New York Democratic congressional candidate Alexandria Ocasio-Cortez speaks at a rally calling on Sen. Jeff Flake (R-AZ) to reject Judge Brett Kavanaugh's nomination to the Supreme Court on October 1, 2018 in Boston, Massachusetts.

Frank Camp

On Thursday, Rep. Alexandria Ocasio-Cortez (D-NY) appeared on the series premier of SHOWTIME’s “Desus & Mero.”

During her segment, Ocasio-Cortez talked about the Green New Deal, and explained her support for a marginal tax rate of 70% on individuals making more than $10 million a year:

If you make more than $10 million in one year, which is a pretty good year … your ten millionth and one dollar gets taxed at 70%, which, by the way, we used to have marginal tax rates under Republican presidents of 90%, and it was when we experienced some of the largest rates of economic [growth in the United States].

…It really comes down to the question of, isn’t $10 million enough? Like, when does it stop, right? At what point is it immoral that we’re building Jeff Bezos a helipad when we have the most amount of homeless people in New York City?

Progressives frequently claim that because high marginal tax rates didn’t appear to dampen the economic growth of the United States in the 1950s, Americans shouldn’t fear a similar marginal tax rate today. This is wildly misleading for two reasons. First, the way in which the tax system was designed in the 1950s meant that a high marginal tax rate didn’t have the same impact as it would today. Second, the United States economy benefited dramatically from a post-war manufacturing boom.

American Enterprise Institute’s (AEI) James Pethokoukis has cited the following two points in many of his writings about the economy of the 1950s.

First, according to a 2007 paper written by economists Thomas Piketty and Emmanuel Saez, and published in the Journal of Economic Perspectives:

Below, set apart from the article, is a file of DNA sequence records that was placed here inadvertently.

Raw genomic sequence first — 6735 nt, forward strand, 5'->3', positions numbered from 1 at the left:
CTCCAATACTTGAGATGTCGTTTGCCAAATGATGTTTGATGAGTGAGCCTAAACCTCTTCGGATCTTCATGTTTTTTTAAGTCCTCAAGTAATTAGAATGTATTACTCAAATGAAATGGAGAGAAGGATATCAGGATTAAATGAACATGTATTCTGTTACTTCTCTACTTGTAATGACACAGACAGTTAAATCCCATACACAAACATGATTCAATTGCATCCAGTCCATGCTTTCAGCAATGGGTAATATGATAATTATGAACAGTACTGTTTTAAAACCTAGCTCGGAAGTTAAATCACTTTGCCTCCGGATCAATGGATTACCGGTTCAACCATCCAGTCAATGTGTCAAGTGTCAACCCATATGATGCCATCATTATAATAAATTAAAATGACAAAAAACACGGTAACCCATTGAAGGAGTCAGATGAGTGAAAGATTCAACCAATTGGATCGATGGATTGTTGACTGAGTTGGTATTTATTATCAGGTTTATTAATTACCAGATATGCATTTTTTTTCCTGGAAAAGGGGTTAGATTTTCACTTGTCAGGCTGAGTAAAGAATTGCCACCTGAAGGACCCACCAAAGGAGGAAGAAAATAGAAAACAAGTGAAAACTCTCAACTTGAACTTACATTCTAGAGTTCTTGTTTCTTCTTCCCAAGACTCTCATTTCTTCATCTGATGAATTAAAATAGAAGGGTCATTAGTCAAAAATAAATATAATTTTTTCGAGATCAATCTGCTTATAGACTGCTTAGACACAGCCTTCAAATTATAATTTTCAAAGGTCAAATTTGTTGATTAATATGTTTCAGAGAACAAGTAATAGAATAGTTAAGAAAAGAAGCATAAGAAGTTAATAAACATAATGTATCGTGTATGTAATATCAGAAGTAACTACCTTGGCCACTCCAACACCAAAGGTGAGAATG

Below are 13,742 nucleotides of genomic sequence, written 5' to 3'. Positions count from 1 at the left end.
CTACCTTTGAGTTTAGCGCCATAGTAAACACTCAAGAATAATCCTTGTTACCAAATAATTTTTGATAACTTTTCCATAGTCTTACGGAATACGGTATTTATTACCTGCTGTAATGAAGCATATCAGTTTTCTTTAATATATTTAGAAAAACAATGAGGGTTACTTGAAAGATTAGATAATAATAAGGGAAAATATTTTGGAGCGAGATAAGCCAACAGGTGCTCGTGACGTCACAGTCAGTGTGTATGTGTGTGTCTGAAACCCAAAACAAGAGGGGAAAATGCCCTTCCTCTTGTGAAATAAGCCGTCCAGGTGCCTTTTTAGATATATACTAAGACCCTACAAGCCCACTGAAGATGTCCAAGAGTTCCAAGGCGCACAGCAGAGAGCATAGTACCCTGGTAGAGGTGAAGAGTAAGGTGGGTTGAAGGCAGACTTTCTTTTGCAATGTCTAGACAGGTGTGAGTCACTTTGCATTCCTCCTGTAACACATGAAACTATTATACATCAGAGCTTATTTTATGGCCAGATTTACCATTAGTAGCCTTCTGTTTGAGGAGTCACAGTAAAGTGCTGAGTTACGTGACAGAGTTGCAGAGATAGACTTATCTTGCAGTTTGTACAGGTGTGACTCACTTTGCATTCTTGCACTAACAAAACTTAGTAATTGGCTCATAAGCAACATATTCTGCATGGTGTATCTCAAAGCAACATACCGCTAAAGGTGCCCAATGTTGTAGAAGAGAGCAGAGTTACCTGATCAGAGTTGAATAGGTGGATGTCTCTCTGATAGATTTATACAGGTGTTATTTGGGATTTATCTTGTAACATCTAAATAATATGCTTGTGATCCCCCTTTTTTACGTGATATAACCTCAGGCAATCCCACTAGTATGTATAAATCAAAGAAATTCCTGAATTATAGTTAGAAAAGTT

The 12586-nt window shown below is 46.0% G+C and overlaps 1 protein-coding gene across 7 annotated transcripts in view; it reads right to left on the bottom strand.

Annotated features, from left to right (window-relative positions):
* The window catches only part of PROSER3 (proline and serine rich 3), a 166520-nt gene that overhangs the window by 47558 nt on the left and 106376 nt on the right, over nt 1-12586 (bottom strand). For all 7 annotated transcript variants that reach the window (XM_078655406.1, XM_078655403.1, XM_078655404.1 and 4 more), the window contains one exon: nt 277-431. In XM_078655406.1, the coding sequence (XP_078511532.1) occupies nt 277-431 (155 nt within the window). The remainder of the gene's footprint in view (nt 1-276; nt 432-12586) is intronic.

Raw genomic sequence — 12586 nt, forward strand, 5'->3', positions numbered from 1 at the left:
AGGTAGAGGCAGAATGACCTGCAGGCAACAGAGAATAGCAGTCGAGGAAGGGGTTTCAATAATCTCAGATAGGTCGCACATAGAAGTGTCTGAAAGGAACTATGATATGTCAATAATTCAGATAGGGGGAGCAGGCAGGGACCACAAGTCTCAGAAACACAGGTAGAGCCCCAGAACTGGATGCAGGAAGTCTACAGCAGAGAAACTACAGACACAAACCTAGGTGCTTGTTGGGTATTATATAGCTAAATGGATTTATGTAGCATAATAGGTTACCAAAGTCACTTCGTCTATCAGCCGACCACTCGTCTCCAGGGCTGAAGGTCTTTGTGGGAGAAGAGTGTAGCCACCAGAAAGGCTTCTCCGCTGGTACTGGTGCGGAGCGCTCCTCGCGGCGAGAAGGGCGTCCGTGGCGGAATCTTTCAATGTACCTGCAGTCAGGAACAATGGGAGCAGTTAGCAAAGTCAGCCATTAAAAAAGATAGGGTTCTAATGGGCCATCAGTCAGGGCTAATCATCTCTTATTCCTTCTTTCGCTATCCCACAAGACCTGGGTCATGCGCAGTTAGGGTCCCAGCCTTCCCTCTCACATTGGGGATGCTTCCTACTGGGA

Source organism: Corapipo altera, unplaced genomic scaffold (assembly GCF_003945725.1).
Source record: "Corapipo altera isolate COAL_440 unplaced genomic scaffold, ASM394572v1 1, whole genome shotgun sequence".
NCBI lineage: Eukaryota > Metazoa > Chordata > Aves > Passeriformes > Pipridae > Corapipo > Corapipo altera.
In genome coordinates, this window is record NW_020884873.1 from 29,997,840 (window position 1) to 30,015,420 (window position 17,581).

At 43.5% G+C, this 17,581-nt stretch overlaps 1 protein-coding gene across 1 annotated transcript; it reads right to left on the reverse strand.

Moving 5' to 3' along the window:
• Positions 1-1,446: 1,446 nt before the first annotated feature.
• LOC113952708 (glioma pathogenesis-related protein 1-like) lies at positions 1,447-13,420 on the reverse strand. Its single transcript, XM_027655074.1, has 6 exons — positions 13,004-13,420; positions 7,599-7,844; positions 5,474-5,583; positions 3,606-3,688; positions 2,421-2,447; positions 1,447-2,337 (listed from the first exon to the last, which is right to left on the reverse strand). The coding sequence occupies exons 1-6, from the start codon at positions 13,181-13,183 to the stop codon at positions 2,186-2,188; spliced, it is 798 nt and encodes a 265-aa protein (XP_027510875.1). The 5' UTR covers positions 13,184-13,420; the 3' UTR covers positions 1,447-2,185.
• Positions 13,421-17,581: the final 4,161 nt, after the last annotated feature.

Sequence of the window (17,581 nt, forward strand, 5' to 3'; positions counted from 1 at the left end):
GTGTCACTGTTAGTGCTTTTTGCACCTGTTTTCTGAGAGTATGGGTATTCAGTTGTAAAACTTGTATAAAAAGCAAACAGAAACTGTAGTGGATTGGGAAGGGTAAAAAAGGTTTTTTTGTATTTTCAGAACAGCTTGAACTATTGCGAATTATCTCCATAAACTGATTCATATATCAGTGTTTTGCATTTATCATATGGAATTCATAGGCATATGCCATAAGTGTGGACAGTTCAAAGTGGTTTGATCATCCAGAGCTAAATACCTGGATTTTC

Interestingly, the larger progressivity in 1960 is not mainly due to the individual income tax. The average individual income tax rate in 1960 reached an average rate of 31 percent at the very top, only slightly above the 25 percent average rate at the very top in 2004. Within the 1960 version of the individual income tax, lower rates on realized capital gains, as well as deductions for interest payments and charitable contributions, reduced dramatically what otherwise looked like an extremely progressive tax schedule, with a top marginal tax rate on individual income of 91 percent.

…in contrast to the United States, the very high British top marginal rates prevailing in 1970 were not tempered by tax deductions and tax loopholes.

Second, according to the National Bureau of Economic Research (NBER), as a result of the industrial and economic crippling of Europe and Japan during World War II, the United States became the prime producer of goods in the world during the following years. However, those circumstances that allowed 1940s and 1950s America to flourish economically are not desirable today.

To compare a proposed 70% marginal tax rate in 2019 to the approximately 90% marginal tax rates of the 1950s is disingenuous and misleading.

When someone like Rep. Ocasio-Cortez suggests that a $10 million annual income prior to a 70% marginal tax rate should be “enough,” and that it’s “immoral” for someone to be as wealthy as Amazon CEO Jeff Bezos, one should ask two questions:

  • Why is it immoral?
  • Who decides what is “enough”?

Barring any obvious wrongs (swindling, cheating, etc), why is the acquisition of a certain amount of wealth viewed by some as inherently immoral? Ask any progressive this question, and they will likely give you a boilerplate answer involving “wealth inequality.” This is an unsatisfactory reply because it doesn’t actually answer the underlying question, which is, why is wealth immoral?

The reason that there isn’t a satisfactory answer to the question is because one doesn’t exist.

Further, who decides what constitutes “enough”? For Ocasio-Cortez, annual income of more than $10 million is “enough.” But why? Once again, ask any progressive why the line should be drawn at $10 million, and they will likely offer you an explanation that begs more questions.

“With $10 million a year, someone can be more than comfortable for the rest of their lives,” they might say. “Why should someone be allowed more than that?”

Here’s the rub – almost anyone can say the exact same thing about individuals who earn more than they do. Someone making $100,000 a year might say that an annual income of more than $1 million is “enough.” Another person making $20,000 a year might say that an annual income of $100,000 is “enough.”

What is “enough” is entirely subjective.

One can certainly study and debate solutions to the issue of wealth inequality, but to create an arbitrary standard of what constitutes “too much” wealth, then penalize those who rise above that arbitrary standard is unfair and, perhaps worse, fosters class-based enmity among Americans.